END TO A LEGEND – RIP Saengtiennoi
Today, 16th May 2021, we have lost forever one very fine Muaythai icon, by the name of Saengtiennoi, a legendary fighter from the golden age of the ’90s, and a model of the Thai people – with old values in modern times.
He was surely a great crowd-pleaser.
They used to call him “Jom Jumphit”, meaning “Great Kisser” for his unique habit of kissing his foe, usually before the last round, to signify he had already won the match. From this, he became known as the “Deadly Kisser” Jumphit Phikard ( the latter word meaning destroy or kill)…..
Fighting since 13 years of age, initially for 100 baht, at a time before the TV boxing boom caught on in Thailand, he rose through the ranks to be nominated in, Fighter of the Year 1987 (B.E.2530), for an impressive winning streak at Rajadamnern Stadium, and by the Top Fighter Magazine, inclusive for beating Charnchai (champion) and two K.O. wins over the highly-respect kicker Nokvid Devy.
Despite the popularity, he never made Fighter of the Year (Sports Writers Association of Thailand) due to a points loss to rising star Prasert, on 24 March 1988.
Saengtiennoi for years had fought under the camp name, “Sitsurapong”, but later changed to “S. Rungroj”. By that time he was already a national celebrity. His purse call was 200,000 baht a fight.
In his prime, for a body frame of 150 pounds, he had to dehydrate down to below 130 for fights and had dropped to 125 to face premier fighters like Chamaukpetch. The arbitrary control was such pressure that he had to run away from scheduled events a few times.
A southpaw with a hard left kick, sharp left punch, and destructive knee-work, especially his trademark side-step unattached (without full clinching) angular knee thrust, he had dominated the Muaythai scene when One Songchai program (at old Lumpini) was the mark of excellence for the fighting sport in Thailand. A counter kicker-puncher by trade, he could box or brawl, and being a leftist, he had proved a rather difficult problem to most of his opponents.
He had won the RDN 130 title and the LPN 135 crown in his prime, but his most sensational performances were against farangs…
He reached the peak of his career on 4 January 1991, when he kayoed the dangerous Black Shark Charry S. Vanit at Lumpini Stadium for the Yodmuaythai title, with one murderous knee to the chin midway in round 3. It was the clash of the two most-feared knee assailants of the era, a showdown that was long overdue ( in the meantime both stars had been humiliated in Holland, Charry kayoed by Raman Dekkers, and Saengtiennoi by Gilbert Ballantine, via decision)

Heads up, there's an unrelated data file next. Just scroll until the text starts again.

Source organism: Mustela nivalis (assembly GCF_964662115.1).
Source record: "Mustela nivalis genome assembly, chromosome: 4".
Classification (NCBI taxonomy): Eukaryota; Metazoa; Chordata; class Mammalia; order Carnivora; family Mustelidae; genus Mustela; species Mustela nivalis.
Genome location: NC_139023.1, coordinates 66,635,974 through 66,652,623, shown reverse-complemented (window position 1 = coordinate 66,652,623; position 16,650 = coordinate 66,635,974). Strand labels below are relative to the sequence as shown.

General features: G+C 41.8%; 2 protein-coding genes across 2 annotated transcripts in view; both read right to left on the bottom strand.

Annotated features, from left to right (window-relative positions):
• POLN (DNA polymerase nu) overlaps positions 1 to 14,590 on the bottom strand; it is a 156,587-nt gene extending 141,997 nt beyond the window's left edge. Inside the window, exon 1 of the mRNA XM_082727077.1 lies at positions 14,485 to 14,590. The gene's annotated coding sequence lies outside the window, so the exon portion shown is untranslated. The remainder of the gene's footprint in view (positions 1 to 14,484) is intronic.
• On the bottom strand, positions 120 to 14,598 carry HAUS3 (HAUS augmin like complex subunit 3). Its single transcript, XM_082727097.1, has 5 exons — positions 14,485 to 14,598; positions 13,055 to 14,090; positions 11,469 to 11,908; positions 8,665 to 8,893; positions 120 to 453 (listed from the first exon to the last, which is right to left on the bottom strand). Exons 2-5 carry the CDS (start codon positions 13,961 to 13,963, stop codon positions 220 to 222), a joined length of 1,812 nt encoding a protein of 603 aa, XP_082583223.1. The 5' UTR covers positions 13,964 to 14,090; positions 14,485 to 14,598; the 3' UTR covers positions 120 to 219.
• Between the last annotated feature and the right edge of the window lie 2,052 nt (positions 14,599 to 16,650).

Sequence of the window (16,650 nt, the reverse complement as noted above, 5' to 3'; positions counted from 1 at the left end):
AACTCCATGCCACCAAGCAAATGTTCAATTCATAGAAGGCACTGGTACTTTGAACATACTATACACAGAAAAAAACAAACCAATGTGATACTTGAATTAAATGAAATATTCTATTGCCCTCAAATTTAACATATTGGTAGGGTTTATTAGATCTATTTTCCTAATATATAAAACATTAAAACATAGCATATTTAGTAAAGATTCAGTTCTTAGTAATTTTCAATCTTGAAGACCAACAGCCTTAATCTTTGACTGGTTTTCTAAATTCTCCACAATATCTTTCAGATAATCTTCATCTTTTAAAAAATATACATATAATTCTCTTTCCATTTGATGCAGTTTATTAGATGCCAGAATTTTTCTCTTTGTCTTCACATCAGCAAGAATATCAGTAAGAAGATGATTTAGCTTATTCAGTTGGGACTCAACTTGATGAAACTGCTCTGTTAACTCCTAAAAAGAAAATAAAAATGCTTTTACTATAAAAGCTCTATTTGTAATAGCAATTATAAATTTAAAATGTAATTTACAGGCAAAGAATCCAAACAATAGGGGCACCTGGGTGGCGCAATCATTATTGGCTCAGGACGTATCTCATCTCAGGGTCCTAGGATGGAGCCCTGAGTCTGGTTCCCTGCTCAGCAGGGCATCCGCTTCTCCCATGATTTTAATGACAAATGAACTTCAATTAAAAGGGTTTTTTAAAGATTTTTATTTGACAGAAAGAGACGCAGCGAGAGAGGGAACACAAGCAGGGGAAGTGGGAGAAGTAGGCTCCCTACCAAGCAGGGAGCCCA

When Saengtiennoi was matched against the Dutch Diamond (Ramon Dekkers) at Lumpini Stadium on 3 September 1991, it was the clash that shuddered the East and West. Unlike their previous meet in Tokyo, this was electrifying, as the Dutchman was the biggest threat to the dominance of the Thais over other nations, for having demolished in brutal fashion a number of rated Thai fighters….
The fight, again the masterpiece of Mr. Songchai Ratanasuban, grossed over 4 million baht in revenue – an all-time record. Saengtiennoi, boxing clever, avoided the killing shots of his foe, all the way until the fourth round, when the Thai landed some 15 hard left kicks on his man, interspersed with left straights and spurning (also left foot). The fans all went wild. As the last opened, the Kisser bored in, after unleashing again 10 left kicks on Dekker’s body and arm, both converged in mid-ring to trade punches and elbows for a gamble. One sniper-elbow managed to cut Saengtiennoi on the forehead, and blood flew …. The crowds went berserk at the sight of crimson, but Saengtiennoi, cool as ever, waded in to clinch and brawl, landing knee shots on the cornered blonde assassin…. Gong! One hell of a fight by both and a deserving victory though at a price for the Thai.
It was a fight that goes on the annals of Muaythai for being so extraordinary, won by the Kisser (or Venomous Spider as the Chinese called him). However, he had more than that to tell with pride, two encounters with Dany Bille (Black Cyclone) and one landmark victory on points against Moroccan warrior, Hassan Kassrioui (weight 145:152), on the monumental H.M. King’s Royal Birthday program, 1997, at Sanam Luang. It was a day of vengeance for the Thai… once again.
Came 12 March 1999, his fortune finally turned, when in a fight at Muangthong Thani, against Turkish Yucel Fidan ended tragically for the Kisser in round four, being counted out with a dislocated shoulder and a fractured jaw…. The end of his brilliant career was approaching, it seemed.
He fought a draw with the aspiring kicker Samkor in his first comeback bid.
However, one last fight in Tokyo, 2000, made that point, as the great fighter was again humbled, by Takashi Ito (Japan) on a TKO in the last round, due to his old shoulder injury.
His after-life on retirement has not kept him from the boxing arena, since he opened his own gym, T. Sangtiennoi, happily giving life to young boxers in the way he knew best, for having been given such himself in the past. Amongst his proteges were the world-famous John Wayne Parr, and his own son, Moses.
May we all wish him to rest in peace….
The author, Alex Tsui, is one of the foremost expert historians on the sport of MuayThai. You can follow his daily historical insights via https://www.facebook.com/alex.tsui.104